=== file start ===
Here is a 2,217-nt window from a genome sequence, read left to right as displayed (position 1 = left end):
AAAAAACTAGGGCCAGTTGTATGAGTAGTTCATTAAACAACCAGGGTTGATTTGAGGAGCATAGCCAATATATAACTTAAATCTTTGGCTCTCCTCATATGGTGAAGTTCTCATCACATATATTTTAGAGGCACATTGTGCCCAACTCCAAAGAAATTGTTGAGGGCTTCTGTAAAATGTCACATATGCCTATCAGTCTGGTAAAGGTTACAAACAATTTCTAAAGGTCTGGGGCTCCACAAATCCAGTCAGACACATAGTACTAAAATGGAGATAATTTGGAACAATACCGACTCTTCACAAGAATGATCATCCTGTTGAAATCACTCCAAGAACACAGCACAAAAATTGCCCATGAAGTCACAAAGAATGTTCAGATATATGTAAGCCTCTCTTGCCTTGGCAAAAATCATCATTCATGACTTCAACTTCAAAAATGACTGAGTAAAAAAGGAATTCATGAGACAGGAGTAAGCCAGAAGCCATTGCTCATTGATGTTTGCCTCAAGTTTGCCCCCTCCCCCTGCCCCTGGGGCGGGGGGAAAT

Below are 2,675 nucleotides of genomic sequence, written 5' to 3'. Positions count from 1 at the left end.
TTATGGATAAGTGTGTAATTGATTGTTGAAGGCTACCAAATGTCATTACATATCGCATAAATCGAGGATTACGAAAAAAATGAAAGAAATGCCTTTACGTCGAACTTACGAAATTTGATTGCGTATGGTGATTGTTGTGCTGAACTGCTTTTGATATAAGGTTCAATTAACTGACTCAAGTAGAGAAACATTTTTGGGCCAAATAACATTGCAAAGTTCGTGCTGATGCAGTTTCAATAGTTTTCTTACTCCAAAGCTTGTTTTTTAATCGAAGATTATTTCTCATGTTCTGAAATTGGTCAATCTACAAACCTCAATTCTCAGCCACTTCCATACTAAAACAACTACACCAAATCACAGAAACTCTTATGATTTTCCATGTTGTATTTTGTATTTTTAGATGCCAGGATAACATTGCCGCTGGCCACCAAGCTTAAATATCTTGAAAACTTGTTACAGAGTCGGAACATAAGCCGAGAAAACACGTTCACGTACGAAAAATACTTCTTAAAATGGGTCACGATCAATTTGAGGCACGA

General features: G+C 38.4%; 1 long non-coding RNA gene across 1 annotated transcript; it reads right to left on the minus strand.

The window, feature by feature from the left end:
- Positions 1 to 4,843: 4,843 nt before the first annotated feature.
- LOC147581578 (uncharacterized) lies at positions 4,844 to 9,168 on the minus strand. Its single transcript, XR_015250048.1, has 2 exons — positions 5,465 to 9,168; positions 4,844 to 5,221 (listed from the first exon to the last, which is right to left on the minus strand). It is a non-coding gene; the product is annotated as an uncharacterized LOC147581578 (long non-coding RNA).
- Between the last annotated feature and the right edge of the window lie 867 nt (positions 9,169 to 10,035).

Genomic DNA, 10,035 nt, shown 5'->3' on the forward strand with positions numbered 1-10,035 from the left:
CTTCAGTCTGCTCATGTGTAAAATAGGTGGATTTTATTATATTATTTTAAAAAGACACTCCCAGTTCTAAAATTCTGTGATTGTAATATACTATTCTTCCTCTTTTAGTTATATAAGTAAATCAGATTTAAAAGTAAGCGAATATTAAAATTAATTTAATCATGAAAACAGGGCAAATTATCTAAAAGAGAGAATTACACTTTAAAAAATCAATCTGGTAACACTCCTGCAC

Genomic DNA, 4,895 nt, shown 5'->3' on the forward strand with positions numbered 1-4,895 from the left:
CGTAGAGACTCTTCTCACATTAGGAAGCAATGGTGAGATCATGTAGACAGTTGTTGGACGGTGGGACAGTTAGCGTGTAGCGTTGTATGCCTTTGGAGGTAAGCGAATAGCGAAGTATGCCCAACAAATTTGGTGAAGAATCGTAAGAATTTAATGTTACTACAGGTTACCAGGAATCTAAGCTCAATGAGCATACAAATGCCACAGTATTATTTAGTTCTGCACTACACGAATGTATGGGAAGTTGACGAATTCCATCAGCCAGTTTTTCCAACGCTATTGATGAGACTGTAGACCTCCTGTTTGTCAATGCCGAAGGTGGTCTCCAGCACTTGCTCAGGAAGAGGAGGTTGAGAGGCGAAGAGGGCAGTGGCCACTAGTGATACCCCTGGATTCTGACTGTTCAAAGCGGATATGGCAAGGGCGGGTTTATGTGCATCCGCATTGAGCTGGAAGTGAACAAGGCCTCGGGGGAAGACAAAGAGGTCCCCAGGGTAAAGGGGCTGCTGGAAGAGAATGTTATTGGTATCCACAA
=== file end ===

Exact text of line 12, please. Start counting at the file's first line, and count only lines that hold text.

Genomic DNA, 4,895 nt, shown 5'->3' on the forward strand with positions numbered 1-4,895 from the left: